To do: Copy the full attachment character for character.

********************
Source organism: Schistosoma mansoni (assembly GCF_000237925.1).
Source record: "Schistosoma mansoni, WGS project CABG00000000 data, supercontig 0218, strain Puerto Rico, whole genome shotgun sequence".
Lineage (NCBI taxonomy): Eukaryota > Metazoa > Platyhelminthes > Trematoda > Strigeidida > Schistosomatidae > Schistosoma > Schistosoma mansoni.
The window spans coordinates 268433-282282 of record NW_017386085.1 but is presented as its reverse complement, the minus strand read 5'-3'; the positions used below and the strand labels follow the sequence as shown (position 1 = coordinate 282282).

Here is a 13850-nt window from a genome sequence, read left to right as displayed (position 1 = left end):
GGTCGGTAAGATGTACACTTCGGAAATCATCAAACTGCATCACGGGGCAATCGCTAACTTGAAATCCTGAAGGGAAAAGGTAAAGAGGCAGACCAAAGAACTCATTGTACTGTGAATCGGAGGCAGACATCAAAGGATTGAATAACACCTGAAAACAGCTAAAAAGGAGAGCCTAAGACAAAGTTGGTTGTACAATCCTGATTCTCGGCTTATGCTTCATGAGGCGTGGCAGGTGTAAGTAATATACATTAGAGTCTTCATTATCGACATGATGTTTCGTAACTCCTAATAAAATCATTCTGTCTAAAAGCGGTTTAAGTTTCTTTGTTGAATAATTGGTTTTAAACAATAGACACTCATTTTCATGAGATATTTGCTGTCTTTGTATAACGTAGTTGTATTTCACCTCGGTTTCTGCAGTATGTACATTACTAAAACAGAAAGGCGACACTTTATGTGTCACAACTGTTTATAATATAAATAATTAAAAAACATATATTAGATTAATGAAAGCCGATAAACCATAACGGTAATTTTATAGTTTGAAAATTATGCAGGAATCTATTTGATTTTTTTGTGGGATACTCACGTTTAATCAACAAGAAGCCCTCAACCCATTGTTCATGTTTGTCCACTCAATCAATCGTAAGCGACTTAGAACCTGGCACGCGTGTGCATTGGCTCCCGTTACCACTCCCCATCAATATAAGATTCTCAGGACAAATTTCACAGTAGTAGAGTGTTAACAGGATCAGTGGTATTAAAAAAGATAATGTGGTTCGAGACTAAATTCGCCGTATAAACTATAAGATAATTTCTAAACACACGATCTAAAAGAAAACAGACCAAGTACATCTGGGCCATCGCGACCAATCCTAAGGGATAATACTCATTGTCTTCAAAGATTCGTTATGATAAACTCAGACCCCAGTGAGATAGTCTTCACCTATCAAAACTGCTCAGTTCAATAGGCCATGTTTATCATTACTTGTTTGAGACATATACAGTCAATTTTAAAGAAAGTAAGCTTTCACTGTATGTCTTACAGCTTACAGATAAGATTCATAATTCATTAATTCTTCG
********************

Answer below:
Source organism: Schistosoma mansoni (assembly GCF_000237925.1).
Source record: "Schistosoma mansoni, WGS project CABG00000000 data, supercontig 0218, strain Puerto Rico, whole genome shotgun sequence".
Lineage (NCBI taxonomy): Eukaryota > Metazoa > Platyhelminthes > Trematoda > Strigeidida > Schistosomatidae > Schistosoma > Schistosoma mansoni.
The window spans coordinates 268433-282282 of record NW_017386085.1 but is presented as its reverse complement, the minus strand read 5'-3'; the positions used below and the strand labels follow the sequence as shown (position 1 = coordinate 282282).

Here is a 13850-nt window from a genome sequence, read left to right as displayed (position 1 = left end):
GGTCGGTAAGATGTACACTTCGGAAATCATCAAACTGCATCACGGGGCAATCGCTAACTTGAAATCCTGAAGGGAAAAGGTAAAGAGGCAGACCAAAGAACTCATTGTACTGTGAATCGGAGGCAGACATCAAAGGATTGAATAACACCTGAAAACAGCTAAAAAGGAGAGCCTAAGACAAAGTTGGTTGTACAATCCTGATTCTCGGCTTATGCTTCATGAGGCGTGGCAGGTGTAAGTAATATACATTAGAGTCTTCATTATCGACATGATGTTTCGTAACTCCTAATAAAATCATTCTGTCTAAAAGCGGTTTAAGTTTCTTTGTTGAATAATTGGTTTTAAACAATAGACACTCATTTTCATGAGATATTTGCTGTCTTTGTATAACGTAGTTGTATTTCACCTCGGTTTCTGCAGTATGTACATTACTAAAACAGAAAGGCGACACTTTATGTGTCACAACTGTTTATAATATAAATAATTAAAAAACATATATTAGATTAATGAAAGCCGATAAACCATAACGGTAATTTTATAGTTTGAAAATTATGCAGGAATCTATTTGATTTTTTTGTGGGATACTCACGTTTAATCAACAAGAAGCCCTCAACCCATTGTTCATGTTTGTCCACTCAATCAATCGTAAGCGACTTAGAACCTGGCACGCGTGTGCATTGGCTCCCGTTACCACTCCCCATCAATATAAGATTCTCAGGACAAATTTCACAGTAGTAGAGTGTTAACAGGATCAGTGGTATTAAAAAAGATAATGTGGTTCGAGACTAAATTCGCCGTATAAACTATAAGATAATTTCTAAACACACGATCTAAAAGAAAACAGACCAAGTACATCTGGGCCATCGCGACCAATCCTAAGGGATAATACTCATTGTCTTCAAAGATTCGTTATGATAAACTCAGACCCCAGTGAGATAGTCTTCACCTATCAAAACTGCTCAGTTCAATAGGCCATGTTTATCATTACTTGTTTGAGACATATACAGTCAATTTTAAAGAAAGTAAGCTTTCACTGTATGTCTTACAGCTTACAGATAAGATTCATAATTCATTAATTCTTCG